First Snow of Winter

Officially, winter begins on December 21, but in Maine, winter begins with the first real snowfall. That is, the accumulation must be over four inches, and the snow must not melt during the next sunny day.

I think this storm, although just starting in central Maine, will fulfill both requirements. There is something exhilarating about the first real snow of winter, that cold tang, the softness of the snow.

Yes, winter will grow old, but right now, on this Saturday afternoon, as we prepare to decorate our tree, both Clif and I are in perfect agreement: Let it snow.

So it begins!

 

 

 

 

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Five for Friday: Wayne, Maine, Including a Drain

Wayne, Maine, is a little village about ten minutes away from Winthrop. (Wayne’s population is circa 1,100. ) Like most towns in this area, Wayne is surrounded by ponds and lakes. Wayne might be small, but with its old houses, mostly white, lining the main street, the village has maintained a classic New England look and is very lovely. Established in 1798, Wayne got its name from Revolutionary War General Anthony Wayne.

Here is a picture of one of Wayne’s charming old homes, white of course.

A view across the millpond, of more white houses.

A general store, also white, that provides the town with a warm center.

Inside the store is a very inviting place to have a bite to eat.

And finally, for my blogging friend Tootlepedal, a picture of a drain in Wayne, Maine.

This surely must prove that we bloggers can be a very silly bunch.

 

 

 

A Roller Coaster of a Week

The past thirty-four days have been quite a whirl of ups and downs, starting with the wind storm that knocked out our power for a week, which caused us to lose much of our frozen food. Then it took us another week to get things back to normal. On the upside, there were the wonderful fairs where we sold lots of books and met some dedicated readers, both young and old.

Last week all those highs and lows came together for a concentrated burst that left us scratching our heads. Something in the stars? The Supermoon? Who knows? But on Tuesday, after the presentation at our library, Clif got food poisoning from a local restaurant. At least we think it was food poisoning as he had all the classic symptoms.  When he wasn’t running to the bathroom, Clif was flat on his back for three days. Poor guy!

There’s nothing like having a husband who is out of commission to make a wife appreciate all that he does. Holy guacamole, what a hectic week as I folded his chores into my chores. And, as luck would have it, we had another craft fair scheduled for the weekend, this time in the charming little town of Wayne, Maine. (I know. They rhyme. How cool is that?)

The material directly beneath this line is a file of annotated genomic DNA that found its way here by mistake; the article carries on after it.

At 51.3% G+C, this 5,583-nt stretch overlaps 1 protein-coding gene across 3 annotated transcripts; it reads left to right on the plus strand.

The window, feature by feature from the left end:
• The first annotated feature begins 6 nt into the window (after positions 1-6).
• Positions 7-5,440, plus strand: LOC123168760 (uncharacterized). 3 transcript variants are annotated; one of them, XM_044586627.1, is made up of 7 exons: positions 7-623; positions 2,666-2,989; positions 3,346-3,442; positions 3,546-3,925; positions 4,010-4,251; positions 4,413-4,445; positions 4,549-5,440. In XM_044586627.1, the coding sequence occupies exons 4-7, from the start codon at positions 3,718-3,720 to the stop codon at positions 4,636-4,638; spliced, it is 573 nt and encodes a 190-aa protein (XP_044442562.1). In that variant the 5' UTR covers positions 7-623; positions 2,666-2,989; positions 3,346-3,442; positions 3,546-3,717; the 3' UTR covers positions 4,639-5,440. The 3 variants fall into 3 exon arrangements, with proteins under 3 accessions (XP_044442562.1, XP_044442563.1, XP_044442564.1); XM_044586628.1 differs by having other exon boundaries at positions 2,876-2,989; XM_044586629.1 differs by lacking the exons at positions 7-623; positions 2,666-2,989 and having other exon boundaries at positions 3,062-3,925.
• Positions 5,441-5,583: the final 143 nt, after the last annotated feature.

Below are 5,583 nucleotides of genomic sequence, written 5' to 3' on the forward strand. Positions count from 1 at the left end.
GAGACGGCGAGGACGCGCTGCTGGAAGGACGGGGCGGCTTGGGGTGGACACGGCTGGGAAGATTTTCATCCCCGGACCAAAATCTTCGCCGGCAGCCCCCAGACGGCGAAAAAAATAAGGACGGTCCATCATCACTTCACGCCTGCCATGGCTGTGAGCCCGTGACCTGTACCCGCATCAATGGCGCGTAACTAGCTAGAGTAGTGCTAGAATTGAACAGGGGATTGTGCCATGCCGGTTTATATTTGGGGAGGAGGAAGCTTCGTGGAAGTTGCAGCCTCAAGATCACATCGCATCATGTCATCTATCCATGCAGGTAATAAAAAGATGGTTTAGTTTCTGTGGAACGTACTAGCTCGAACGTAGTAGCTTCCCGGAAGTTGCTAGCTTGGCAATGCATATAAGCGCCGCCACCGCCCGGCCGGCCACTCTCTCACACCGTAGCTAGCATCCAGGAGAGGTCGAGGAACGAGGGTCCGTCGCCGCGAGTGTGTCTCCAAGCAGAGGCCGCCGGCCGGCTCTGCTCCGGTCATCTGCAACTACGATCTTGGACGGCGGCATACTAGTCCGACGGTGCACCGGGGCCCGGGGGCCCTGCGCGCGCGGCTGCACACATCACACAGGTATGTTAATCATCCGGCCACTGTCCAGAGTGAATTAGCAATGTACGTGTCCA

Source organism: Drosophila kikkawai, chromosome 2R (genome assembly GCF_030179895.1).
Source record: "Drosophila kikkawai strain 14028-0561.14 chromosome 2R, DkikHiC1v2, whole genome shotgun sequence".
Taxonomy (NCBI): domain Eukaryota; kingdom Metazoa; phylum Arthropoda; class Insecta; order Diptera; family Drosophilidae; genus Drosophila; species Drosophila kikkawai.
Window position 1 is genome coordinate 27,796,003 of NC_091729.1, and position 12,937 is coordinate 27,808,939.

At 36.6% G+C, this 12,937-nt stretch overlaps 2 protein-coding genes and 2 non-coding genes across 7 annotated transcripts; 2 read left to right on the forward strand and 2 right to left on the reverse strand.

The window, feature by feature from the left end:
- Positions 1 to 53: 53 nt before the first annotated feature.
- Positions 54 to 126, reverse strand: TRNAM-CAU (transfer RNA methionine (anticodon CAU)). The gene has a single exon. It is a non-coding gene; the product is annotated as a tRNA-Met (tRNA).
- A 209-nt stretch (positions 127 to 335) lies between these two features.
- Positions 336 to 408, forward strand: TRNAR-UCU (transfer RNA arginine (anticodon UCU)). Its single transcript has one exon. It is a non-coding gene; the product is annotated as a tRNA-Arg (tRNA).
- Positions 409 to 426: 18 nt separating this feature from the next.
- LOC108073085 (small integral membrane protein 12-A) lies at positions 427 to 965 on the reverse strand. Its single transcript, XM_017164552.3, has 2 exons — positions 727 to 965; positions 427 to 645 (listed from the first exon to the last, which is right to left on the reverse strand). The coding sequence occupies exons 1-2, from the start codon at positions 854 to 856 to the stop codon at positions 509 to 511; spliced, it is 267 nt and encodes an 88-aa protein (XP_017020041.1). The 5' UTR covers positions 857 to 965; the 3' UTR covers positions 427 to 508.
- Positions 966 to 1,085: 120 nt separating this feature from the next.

So on Saturday, after loading the car the night before, off I went by myself to Wayne, Maine. I realize I’m a little spoiled by having a husband who is happy and willing to go with me to the various events. But it is so great to have another person at the table, to take care of making change, to be there for bathroom breaks, to help with set-up and break down.

So that was the low of the week.

The high? The Wayne craft fair, which turned out to be small but mighty, with a steady stream of customers who, as it turned, were in the mood to buy books. It seems that like Brunswick, Wayne is a community that likes to read. By noon, I only had one book left. By the end of the fair, I had sold out. Wowsah!

As if that weren’t enough, there were two comments that certainly qualified as the cherry on the sundae. First, a woman stopped by and bought a book to send to her granddaughter for Christmas, and the granddaughter lives in Australia. Maya is going to Australia, about as far as she can go from Maine!

Second, a young teen stopped by my table and said, “My friend has this book, and she is going to let me borrow it. She said it’s really good!” And I didn’t know either the young teen or her friend. Oh, that made my day to have an enthusiastic young teen sharing my book!

After all that excitement, Sunday was a good day to sleep late, do some housework, and take a few pictures.  The day was very fine indeed, and off to the little park by the lake I went.

There were more empty benches,

A splendid white birch against a blue sky,

and a classic New England scene.

No more craft fairs or events until next year. Now, I have to organize my Christmas cooking, the cleaning of the house, and the wrapping of the presents. In between, I hope to get some work done on Library Lost, the second book in the series.

And I sure hope that life settles down, at least a little bit.

Five for Friday: Delights of Late November

It’s been quite a week for us. Not only did we celebrate my book’s first birthday, but we also received a package from across the pond, from England, of Sandra Dorey’s fabulous cards. Sandra, of Wild Daffodil,  is a blogging friend, and as much as I can, I try to support my blogging friends in their various creative endeavors.